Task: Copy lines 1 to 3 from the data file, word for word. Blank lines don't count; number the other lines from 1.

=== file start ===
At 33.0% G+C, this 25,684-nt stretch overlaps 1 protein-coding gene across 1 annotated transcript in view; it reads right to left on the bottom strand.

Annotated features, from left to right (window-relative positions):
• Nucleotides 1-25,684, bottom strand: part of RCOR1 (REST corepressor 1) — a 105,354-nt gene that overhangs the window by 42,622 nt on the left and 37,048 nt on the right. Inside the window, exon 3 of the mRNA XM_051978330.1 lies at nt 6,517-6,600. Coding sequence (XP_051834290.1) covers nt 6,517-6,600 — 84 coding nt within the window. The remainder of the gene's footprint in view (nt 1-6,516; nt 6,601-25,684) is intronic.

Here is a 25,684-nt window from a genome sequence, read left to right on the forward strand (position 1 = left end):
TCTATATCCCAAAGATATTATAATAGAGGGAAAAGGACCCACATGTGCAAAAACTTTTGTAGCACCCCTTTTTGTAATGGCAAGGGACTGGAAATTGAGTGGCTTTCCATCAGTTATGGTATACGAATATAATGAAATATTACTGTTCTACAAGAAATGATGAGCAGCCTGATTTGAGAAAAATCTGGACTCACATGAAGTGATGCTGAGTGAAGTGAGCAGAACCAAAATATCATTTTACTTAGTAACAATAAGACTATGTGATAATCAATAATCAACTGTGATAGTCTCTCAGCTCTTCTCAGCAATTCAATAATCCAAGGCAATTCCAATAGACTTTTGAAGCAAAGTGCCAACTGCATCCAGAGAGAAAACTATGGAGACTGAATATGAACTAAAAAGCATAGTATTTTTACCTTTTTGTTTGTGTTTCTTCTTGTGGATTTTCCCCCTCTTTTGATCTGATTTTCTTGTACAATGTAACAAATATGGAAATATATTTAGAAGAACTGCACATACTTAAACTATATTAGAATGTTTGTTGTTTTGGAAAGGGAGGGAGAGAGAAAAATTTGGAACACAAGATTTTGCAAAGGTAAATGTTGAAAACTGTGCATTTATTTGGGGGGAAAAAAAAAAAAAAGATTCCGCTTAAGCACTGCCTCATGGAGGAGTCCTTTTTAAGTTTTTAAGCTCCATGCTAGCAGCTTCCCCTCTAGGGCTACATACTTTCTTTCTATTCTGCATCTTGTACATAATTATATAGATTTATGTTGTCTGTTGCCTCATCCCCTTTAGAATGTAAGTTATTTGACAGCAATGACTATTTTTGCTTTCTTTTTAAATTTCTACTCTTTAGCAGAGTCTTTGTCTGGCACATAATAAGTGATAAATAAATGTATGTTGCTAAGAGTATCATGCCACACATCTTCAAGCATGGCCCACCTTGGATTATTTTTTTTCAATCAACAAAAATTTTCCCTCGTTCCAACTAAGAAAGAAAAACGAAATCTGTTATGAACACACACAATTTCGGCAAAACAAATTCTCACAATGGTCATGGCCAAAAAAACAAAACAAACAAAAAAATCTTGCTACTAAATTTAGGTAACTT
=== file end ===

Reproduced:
At 33.0% G+C, this 25,684-nt stretch overlaps 1 protein-coding gene across 1 annotated transcript in view; it reads right to left on the bottom strand.

Annotated features, from left to right (window-relative positions):
• Nucleotides 1-25,684, bottom strand: part of RCOR1 (REST corepressor 1) — a 105,354-nt gene that overhangs the window by 42,622 nt on the left and 37,048 nt on the right. Inside the window, exon 3 of the mRNA XM_051978330.1 lies at nt 6,517-6,600. Coding sequence (XP_051834290.1) covers nt 6,517-6,600 — 84 coding nt within the window. The remainder of the gene's footprint in view (nt 1-6,516; nt 6,601-25,684) is intronic.